As leaders, our words hold power.
What we say and how we say it, whether in tone and inflection or body language, are all interpreted by our audience based on their individual lenses. Regardless of our intent, it is that individual perception that most influences reality.
Every communication has a purpose, from informing to influencing. It could be setting objectives for the year, rallying the troops to meet a key deadline, or announcing organizational change.
Starting a new job is like starting a new relationship. It can be intoxicating, making you want to spend all your time with it. It can be stressful, learning new things about yourself and others. It can be as comforting as a warm blanket.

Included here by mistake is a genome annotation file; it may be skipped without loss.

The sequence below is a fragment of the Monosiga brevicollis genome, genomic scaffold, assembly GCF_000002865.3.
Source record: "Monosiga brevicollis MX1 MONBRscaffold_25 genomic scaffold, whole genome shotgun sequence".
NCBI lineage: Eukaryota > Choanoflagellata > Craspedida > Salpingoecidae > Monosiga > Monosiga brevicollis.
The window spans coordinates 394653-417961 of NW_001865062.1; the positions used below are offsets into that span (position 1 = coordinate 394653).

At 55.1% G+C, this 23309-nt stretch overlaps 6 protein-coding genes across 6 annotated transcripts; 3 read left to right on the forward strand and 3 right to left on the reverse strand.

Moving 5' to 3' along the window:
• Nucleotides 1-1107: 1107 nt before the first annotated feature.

While each job is different, as each relationship is different, there are patterns that emerge over time.
Recognizing a pattern, and determining if it’s a healthy or unhealthy one, is the only way to make sure we achieve the outcomes we desire. This can make the difference between a long-term commitment and a short-term crash and burn.
If you’ve been reading my articles for more than five minutes, you probably know I’m a movie nut. And I absolutely love series movies that tell a story over time.
It all started with my mom’s crush on Captain Kirk. She had a thing for William Shatner. The one with the fake tan, eyeliner and a bevy of green girls.
She loved the original Star Trek TV show and my brother and I watched all the episodes. When the movies came out, the family was expected to go – even when it became uncool to go to the movies with your parents.
As with most stories, it has only been in the last few years that I see the characters I grew up with as more than their fiction. As flawed entities working together to overcome adversity. As potential leaders that make good choices and bad, but always for something more than themselves.